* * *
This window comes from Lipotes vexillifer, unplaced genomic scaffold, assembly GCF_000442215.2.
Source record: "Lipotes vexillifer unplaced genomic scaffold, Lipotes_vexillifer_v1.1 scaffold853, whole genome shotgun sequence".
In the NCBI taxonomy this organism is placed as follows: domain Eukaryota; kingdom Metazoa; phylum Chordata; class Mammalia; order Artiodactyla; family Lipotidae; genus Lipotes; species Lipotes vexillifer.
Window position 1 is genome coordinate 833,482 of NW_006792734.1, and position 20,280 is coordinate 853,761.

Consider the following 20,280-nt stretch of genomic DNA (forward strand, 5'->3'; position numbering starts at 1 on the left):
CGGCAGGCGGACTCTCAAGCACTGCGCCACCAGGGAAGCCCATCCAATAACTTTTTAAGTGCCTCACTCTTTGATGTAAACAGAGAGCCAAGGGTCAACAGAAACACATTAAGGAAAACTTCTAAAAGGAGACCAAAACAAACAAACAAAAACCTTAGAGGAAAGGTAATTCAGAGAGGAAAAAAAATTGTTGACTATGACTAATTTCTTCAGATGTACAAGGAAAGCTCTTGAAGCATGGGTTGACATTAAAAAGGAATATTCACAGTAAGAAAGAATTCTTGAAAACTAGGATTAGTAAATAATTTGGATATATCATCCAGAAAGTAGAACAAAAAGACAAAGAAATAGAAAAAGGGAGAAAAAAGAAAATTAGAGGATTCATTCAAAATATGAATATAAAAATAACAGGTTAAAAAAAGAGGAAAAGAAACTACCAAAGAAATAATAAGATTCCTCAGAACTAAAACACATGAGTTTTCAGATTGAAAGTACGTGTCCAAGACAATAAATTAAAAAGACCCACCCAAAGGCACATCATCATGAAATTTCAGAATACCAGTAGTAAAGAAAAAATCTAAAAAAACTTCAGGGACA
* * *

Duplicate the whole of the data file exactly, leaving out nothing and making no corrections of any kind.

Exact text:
This window comes from Lipotes vexillifer, unplaced genomic scaffold, assembly GCF_000442215.2.
Source record: "Lipotes vexillifer unplaced genomic scaffold, Lipotes_vexillifer_v1.1 scaffold853, whole genome shotgun sequence".
In the NCBI taxonomy this organism is placed as follows: domain Eukaryota; kingdom Metazoa; phylum Chordata; class Mammalia; order Artiodactyla; family Lipotidae; genus Lipotes; species Lipotes vexillifer.
Window position 1 is genome coordinate 833,482 of NW_006792734.1, and position 20,280 is coordinate 853,761.

Consider the following 20,280-nt stretch of genomic DNA (forward strand, 5'->3'; position numbering starts at 1 on the left):
CGGCAGGCGGACTCTCAAGCACTGCGCCACCAGGGAAGCCCATCCAATAACTTTTTAAGTGCCTCACTCTTTGATGTAAACAGAGAGCCAAGGGTCAACAGAAACACATTAAGGAAAACTTCTAAAAGGAGACCAAAACAAACAAACAAAAACCTTAGAGGAAAGGTAATTCAGAGAGGAAAAAAAATTGTTGACTATGACTAATTTCTTCAGATGTACAAGGAAAGCTCTTGAAGCATGGGTTGACATTAAAAAGGAATATTCACAGTAAGAAAGAATTCTTGAAAACTAGGATTAGTAAATAATTTGGATATATCATCCAGAAAGTAGAACAAAAAGACAAAGAAATAGAAAAAGGGAGAAAAAAGAAAATTAGAGGATTCATTCAAAATATGAATATAAAAATAACAGGTTAAAAAAAGAGGAAAAGAAACTACCAAAGAAATAATAAGATTCCTCAGAACTAAAACACATGAGTTTTCAGATTGAAAGTACGTGTCCAAGACAATAAATTAAAAAGACCCACCCAAAGGCACATCATCATGAAATTTCAGAATACCAGTAGTAAAGAAAAAATCTAAAAAAACTTCAGGGACA